Calculating hippocampal volume from Magnetic Resonance (MR) images is an essential task in many studies of neurocognition in healthy and diseased populations. The `gold standard' method involves hand tracing, which is accurate but laborious, requiring expertly trained researchers and significant amounts of time. As such, segmenting large datasets with the standard method is impractical. Current automated pipelines are inaccurate at hippocampal demarcation and volumetry. We developed a semi-automated hippocampal segmentation pipeline based on the Advanced Normalization Tools (ANTs) suite of programs to segment the hippocampus. We applied the semi-automated segmentation pipeline to 70 participant scans (26 female) from groups that included participants diagnosed with autism spectrum disorder, healthy older adults (mean age 74) and healthy younger controls. We found that hippocampal segmentations obtained with the semi-automated pipeline more closely matched the segmentations of an expert rater than those obtained using FreeSurfer or the segmentations of novice raters. Further, we found that the pipeline performed best when including manually- placed landmarks and when using a template generated from a heterogeneous sample (that included the full variability of group assignments) than a template generated from more homogeneous samples (using only individuals within a given age or with a specific neuropsychiatric diagnosis). Additionally, the semi-automated pipeline required much less time (5 minutes per brain) than manual segmentation (30-60 minutes per brain) or FreeSurfer (8 hours per brain).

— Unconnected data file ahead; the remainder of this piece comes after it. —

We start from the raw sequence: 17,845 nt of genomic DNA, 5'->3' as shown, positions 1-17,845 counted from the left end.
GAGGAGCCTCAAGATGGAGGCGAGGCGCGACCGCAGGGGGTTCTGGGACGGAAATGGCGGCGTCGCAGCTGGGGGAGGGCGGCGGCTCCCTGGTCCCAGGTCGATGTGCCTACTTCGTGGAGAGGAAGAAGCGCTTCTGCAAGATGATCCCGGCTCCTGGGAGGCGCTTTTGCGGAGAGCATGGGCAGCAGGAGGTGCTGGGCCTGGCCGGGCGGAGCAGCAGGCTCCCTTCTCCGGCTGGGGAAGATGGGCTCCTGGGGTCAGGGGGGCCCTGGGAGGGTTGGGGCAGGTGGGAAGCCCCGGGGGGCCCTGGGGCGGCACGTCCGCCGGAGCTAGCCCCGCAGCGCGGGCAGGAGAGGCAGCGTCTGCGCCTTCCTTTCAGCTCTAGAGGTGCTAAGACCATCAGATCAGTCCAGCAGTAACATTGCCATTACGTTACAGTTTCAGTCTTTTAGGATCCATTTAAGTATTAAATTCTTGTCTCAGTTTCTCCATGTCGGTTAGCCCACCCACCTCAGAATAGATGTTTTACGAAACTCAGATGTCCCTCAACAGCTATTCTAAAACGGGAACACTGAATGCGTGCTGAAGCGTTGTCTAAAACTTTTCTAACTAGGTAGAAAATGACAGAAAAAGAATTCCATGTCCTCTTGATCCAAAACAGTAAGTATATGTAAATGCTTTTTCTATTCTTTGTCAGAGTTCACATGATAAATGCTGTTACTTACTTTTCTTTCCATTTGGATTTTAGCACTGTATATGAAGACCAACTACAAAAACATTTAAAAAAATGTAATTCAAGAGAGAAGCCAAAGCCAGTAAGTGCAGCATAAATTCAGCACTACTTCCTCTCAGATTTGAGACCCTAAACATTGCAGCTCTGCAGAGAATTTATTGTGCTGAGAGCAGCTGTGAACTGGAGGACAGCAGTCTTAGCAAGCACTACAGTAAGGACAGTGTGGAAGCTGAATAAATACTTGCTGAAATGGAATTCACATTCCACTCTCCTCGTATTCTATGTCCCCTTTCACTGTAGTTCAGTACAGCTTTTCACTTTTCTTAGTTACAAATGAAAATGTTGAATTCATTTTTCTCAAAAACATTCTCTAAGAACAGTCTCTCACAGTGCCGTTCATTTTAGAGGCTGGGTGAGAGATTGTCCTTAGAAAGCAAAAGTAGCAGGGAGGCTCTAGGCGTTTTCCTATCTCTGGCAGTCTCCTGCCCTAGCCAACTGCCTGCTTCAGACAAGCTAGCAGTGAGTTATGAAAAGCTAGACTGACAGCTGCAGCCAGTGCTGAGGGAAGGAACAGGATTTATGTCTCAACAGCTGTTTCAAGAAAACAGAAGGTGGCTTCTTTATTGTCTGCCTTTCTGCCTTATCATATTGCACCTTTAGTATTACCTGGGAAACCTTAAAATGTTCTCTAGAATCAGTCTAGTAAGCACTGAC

College and Department
Life Sciences; Physiology and Developmental Biology
BYU ScholarsArchive Citation
Muncy, Nathan McKay, "A Semi-Automated Algorithm for Segmenting the Hippocampus in Patient and Control Populations" (2016). Theses and Dissertations. 6421.
hippocampus, segmentation, algorithm, autism, advanced normalization tools (ANTs)